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Advances in Health and Medicine

Pitt’s DDI Drives Drug Discovery


Pick a disease. Let’s say you understand its mechanism. A logical way to treat it would be with a drug. But of millions of drugs available, how might you find one that works, or create a new one?

Drug discovery is a classic example of translational science, a.k.a. “bench to bedside” research (or, in this case, “bench to medicine cabinet”). Advances made in the laboratory lead to new and more effective drugs for patients, and driving that research at Pitt is the Drug Discovery Institute (DDI), directed by D. Lansing Taylor. At DDI, Pitt biochemists study protein interactions, design new drug compounds, and develop automated technologies to enhance existing research methods.

Since it opened in 2006, DDI has expanded to include a high-production facility capable of holding 500 million chemical compounds, a molecular library screening center, and high-tech equipment that gives researchers virtually infinite drug-screening opportunities. Barry Gold, DDI associate director says, “We really focus on teamwork here at Pitt. In fact, other universities are copying how we’re keeping our experts and their equipment in close proximity.”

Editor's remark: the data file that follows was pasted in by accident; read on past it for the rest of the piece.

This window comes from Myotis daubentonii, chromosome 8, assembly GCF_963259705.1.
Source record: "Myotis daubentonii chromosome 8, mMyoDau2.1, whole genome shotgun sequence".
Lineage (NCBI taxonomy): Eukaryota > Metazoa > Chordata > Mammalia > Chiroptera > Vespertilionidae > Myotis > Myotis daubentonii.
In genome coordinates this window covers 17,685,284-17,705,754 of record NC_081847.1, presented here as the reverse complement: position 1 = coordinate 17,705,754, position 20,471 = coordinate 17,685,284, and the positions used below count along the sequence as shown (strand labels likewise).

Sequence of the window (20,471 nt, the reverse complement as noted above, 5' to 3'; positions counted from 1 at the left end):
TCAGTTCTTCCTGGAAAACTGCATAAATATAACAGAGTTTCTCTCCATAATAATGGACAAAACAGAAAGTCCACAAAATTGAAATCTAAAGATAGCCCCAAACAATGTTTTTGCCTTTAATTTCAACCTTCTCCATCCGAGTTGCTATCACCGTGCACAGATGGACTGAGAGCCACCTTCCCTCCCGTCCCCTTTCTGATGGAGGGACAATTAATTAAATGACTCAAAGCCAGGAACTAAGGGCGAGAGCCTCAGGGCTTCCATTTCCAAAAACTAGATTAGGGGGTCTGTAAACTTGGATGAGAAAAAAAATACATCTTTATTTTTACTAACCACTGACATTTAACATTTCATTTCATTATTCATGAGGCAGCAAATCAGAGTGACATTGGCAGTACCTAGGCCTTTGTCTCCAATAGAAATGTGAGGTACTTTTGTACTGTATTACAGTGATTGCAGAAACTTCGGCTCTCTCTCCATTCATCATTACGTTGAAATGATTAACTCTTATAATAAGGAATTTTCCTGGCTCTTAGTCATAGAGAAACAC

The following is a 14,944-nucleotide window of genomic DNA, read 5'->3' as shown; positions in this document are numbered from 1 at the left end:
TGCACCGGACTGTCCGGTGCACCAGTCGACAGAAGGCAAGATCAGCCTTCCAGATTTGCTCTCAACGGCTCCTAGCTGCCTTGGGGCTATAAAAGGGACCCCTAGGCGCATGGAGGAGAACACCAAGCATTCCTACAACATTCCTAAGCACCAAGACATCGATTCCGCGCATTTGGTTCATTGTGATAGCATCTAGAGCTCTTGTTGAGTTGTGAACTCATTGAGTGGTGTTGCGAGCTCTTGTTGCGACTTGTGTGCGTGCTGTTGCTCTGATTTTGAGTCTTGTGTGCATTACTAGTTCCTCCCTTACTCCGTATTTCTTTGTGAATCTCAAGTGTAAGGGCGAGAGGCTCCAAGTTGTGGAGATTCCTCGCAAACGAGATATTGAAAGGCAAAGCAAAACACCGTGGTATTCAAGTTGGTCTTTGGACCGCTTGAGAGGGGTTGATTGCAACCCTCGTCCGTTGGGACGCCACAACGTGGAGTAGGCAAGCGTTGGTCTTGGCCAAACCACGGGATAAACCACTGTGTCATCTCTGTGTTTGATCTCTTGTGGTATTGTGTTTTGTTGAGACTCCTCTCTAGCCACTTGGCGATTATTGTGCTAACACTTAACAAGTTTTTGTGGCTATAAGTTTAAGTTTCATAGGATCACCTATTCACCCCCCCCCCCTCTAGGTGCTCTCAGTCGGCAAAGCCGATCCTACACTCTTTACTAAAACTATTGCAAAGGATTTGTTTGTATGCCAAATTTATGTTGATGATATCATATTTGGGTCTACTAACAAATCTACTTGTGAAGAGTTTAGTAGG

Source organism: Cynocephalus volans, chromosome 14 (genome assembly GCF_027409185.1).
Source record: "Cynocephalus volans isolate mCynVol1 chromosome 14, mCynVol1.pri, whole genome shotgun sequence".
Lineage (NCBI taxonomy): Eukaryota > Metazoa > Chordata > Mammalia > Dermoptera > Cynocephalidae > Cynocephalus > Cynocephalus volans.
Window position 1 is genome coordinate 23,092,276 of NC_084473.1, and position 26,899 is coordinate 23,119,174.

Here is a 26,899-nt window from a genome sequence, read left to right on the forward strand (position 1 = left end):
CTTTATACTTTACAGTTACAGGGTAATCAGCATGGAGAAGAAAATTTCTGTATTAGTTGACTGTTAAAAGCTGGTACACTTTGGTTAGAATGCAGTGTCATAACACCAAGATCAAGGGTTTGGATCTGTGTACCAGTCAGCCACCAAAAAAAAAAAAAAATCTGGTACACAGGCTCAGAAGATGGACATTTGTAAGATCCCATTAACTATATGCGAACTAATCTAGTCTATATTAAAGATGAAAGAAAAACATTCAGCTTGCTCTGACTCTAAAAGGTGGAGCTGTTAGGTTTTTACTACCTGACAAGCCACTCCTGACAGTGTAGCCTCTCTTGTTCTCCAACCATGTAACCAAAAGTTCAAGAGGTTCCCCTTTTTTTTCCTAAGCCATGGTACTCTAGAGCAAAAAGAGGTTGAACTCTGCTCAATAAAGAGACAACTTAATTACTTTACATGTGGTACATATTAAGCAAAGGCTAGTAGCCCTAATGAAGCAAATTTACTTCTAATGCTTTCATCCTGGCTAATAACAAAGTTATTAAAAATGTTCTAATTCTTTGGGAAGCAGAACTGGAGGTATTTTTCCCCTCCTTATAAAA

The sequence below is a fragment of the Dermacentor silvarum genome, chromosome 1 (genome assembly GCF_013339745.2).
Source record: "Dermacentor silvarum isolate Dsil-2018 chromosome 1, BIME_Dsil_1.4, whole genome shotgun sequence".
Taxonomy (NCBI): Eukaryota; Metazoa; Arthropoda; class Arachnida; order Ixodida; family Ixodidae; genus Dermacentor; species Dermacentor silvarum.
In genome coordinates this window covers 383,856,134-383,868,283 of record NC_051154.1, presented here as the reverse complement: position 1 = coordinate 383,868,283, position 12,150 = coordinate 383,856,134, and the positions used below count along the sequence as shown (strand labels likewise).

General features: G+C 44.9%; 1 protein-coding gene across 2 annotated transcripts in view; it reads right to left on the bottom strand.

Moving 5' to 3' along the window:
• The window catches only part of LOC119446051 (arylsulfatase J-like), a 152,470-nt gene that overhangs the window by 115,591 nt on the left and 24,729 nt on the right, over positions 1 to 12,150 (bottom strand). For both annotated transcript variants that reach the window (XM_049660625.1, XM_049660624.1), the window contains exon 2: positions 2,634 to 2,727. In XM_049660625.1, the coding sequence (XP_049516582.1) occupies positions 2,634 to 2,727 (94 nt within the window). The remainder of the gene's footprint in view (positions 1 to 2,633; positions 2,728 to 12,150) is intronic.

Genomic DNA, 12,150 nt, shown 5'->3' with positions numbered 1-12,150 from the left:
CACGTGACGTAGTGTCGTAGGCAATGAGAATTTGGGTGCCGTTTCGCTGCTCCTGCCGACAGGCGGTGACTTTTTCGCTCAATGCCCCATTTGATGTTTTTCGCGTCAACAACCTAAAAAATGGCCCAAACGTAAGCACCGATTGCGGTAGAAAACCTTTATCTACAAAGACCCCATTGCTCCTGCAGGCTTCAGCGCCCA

Dennis Curran helped develop AR67, a new drug with anti-cancer potential. “Everyone has [his/her] own niche in academia, but we have great leaders who can relate to people up and down the pipeline,” says Curran, who collaborated not only at DDI but with colleagues in Kentucky, as well. The ability to work across distances is just one more element DDI makes possible.

Taylor thinks DDI will help Pitt find tomorrow’s drugs by partnering with today’s pharmaceutical giants. “By combining our intellectual power with [pharmaceutical partners’] business knowledge, we will gain mutual value that will help our institution and the world,” he says.